Another weeper with a great name is Cedrus deodara 'Feelin' Blue', but its color is more gray-blue than the shiner 'The Blues'. Monrovia Nursery describes it as “the lowest of the dwarf cedars...” but it is not* and they should get out more. It can certainly be grown low but we prefer to stake ours into small upright weeping trees, and in 10 years we can achieve about 8' in height when grafted onto C. deodara rootstock. The growth rate is slower if propagated on its own roots. I got my start of 'Feelin' Blue' from Kools Nursery in Holland, and no wonder because it was discovered (seedling origin) in Boskoop, Holland in the 1980's. The C. deodara species is native to the western Himalaya and I have seen old specimens in northern India at about 10,000'. The botanical name is derived from the Sanskrit devadaru which combines deva for “god” and daru for “wood” or “tree.” C. deodara is the national tree of Pakistan, but the most cold-hardy** selections come from the Paktia Province in Afghanistan.
|Cedrus deodara 'Vaneta'|
*C. deodara 'Vaneta' is much more dwarf and low. So is C. libani 'Whitehouse WB'.
**I have grown some of these: 'Karl Fuchs', 'Polar Winter', 'Eiswinter' and others that are hardy from -15 F to -22 F, but I would considered 'Feelin' Blue' to be no more hardy than -10 degrees F.
|Juniperus horizontalis 'Icee Blue'|
There are at least two conifer cultivars named 'Icee Blue': one is a Podocarpus elongatus and the other a Juniperus horizontalis. I don't know which was named first, but it was bad form to have likewise named the second one. The J. horizontalis species is native to northeastern North America where it can be found growing in rocky soil and over cliffs. 'Icee Blue' forms a low-growing dense mat that stays less than a few inches tall, but it can be problematic in Oregon winters where the constant rain can cause shoot die-back. Maybe the problem is my own, for I have happy soil with plenty of irrigation, and perhaps my long new growth is too soft to withstand the winter.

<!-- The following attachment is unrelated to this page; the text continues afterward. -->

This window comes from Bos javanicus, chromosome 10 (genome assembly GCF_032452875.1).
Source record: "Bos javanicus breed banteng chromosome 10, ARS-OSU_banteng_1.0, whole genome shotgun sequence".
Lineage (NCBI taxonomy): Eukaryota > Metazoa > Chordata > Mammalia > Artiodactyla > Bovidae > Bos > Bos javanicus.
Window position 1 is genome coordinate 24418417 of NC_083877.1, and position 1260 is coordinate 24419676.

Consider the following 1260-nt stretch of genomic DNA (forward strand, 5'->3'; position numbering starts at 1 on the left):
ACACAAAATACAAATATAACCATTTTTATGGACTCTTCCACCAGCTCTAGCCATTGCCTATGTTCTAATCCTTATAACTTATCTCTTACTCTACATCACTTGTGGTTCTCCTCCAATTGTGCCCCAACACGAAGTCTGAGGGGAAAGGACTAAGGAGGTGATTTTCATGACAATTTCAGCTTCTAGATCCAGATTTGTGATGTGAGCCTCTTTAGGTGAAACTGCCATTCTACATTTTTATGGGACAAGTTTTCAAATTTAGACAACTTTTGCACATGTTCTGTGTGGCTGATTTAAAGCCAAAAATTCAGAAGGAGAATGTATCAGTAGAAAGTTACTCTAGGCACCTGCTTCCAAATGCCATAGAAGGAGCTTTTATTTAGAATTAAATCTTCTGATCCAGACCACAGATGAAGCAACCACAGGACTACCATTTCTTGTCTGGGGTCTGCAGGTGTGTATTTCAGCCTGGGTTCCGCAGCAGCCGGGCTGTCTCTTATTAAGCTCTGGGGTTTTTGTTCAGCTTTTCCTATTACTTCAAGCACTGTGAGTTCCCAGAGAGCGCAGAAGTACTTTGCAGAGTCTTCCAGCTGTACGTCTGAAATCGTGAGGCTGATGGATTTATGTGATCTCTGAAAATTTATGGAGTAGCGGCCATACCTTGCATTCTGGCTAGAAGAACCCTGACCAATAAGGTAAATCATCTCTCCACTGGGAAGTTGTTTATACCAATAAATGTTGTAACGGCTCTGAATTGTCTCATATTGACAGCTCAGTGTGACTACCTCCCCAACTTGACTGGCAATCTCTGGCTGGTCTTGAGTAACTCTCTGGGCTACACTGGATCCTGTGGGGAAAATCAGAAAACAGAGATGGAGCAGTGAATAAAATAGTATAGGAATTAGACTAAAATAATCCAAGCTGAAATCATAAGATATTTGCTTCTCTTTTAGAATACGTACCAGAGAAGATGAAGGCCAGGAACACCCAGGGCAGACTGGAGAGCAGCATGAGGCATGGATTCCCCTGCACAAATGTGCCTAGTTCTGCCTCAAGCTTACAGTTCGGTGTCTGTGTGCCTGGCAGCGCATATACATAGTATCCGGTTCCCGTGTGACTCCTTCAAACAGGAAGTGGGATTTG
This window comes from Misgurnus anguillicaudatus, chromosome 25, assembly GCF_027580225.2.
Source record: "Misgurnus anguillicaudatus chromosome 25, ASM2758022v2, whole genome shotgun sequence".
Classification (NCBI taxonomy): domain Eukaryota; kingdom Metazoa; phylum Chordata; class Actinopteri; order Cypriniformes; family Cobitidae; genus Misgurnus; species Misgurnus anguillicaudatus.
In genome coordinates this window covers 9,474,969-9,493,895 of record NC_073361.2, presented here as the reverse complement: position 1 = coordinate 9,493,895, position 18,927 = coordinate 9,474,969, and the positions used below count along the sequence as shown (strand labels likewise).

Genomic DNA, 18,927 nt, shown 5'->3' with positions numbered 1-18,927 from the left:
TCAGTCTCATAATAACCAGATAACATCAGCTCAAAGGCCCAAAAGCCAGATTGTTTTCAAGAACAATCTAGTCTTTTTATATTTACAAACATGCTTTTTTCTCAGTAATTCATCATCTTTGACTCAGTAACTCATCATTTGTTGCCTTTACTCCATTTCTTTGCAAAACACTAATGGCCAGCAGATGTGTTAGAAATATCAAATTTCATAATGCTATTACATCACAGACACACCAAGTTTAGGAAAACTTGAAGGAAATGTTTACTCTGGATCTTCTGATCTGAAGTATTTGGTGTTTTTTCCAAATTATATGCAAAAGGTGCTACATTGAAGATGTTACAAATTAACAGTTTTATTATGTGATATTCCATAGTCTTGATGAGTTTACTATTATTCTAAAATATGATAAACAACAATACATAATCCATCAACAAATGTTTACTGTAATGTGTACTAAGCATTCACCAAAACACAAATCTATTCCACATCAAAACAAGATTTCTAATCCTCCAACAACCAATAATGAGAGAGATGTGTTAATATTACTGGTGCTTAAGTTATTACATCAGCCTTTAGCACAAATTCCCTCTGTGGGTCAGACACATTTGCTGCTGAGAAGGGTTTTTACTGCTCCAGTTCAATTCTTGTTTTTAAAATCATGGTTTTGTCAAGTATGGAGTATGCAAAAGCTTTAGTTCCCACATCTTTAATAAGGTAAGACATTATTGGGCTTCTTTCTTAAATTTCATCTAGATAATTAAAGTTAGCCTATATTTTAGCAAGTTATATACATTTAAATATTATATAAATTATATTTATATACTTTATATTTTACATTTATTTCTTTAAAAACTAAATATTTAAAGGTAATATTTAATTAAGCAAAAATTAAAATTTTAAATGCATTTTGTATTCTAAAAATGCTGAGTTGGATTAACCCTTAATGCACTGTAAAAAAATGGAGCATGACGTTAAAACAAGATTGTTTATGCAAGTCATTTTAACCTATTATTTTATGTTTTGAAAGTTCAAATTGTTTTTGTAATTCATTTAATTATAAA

Podocarpus elongatus is commonly known as the “Breede River yellowwood” from South Africa which grows into a multibranched bush, and it is the national tree of that country. The specific name is due to relatively elongated leaves in comparison to many other Podocarpus.* The type features blue-gray leaves but 'Icee Blue' is much deeper in color. It should be grown in full sun for best color, but unfortunately is only hardy to USDA zone 9 (20 degrees F).
*P. henkelii has much longer leaves, but it wasn't discovered until P. elongatus was already named. Oops.
|Cupressus arizonica var. glabra 'Blue Ice'|
I don't know – or really want to know – the difference between Cupressus arizonica and C. arizonica var. glabra, but in the Hillier Manual of Trees and Shrubs (2014) it states that the var. glabra is more common in cultivation. A cultivar with stunning blue foliage is 'Blue Ice' which grows into a small conical tree. According to Hillier it originated in New Zealand about 1984. Shortly thereafter the now bankrupt firm of Duncan & Davies sent samples of 'Blue Ice' and Chamaecyparis obtusa 'Fernspray Gold' to the large wholesale nursery where I toiled. My employer showed the samples to me, but stated, “What am I going to do with these?” His nursery was frankly a boring place with mugo pines, Alberta spruce and Rhododendrons by the many thousands. I found the two conifers to be fascinating and I offered to buy them. I was starting my own nursery then so he gave them to me gratis, and after a few years I had both in production, probably the first company in North America to offer them. 'Blue Ice' is fast growing and I took a 6' specimen to our Farwest Nursery Show where it was an instant hit. At one point we propagated about 5,000 grafts and sold them as lining-out-stock...which is funny because we don't produce even one now. The problem is that the plants weren't hardy enough for most of my liner customers' customers. When they were dug from the field the stress caused them to produce unsightly gray male pollen, and if they were grown in containers they would flop around and require a stake. On their own roots – which I was never very successful at – they grow thin and feeble. Worst of all the grafted tops would grow too fast in the field and the roots (on Cupressus arizonica) couldn't keep up, so after a rainy windstorm the field of 'Blue Ice' would all be leaning at a 45 degree angle. We had about a 12-year run with it, but now nobody even asks.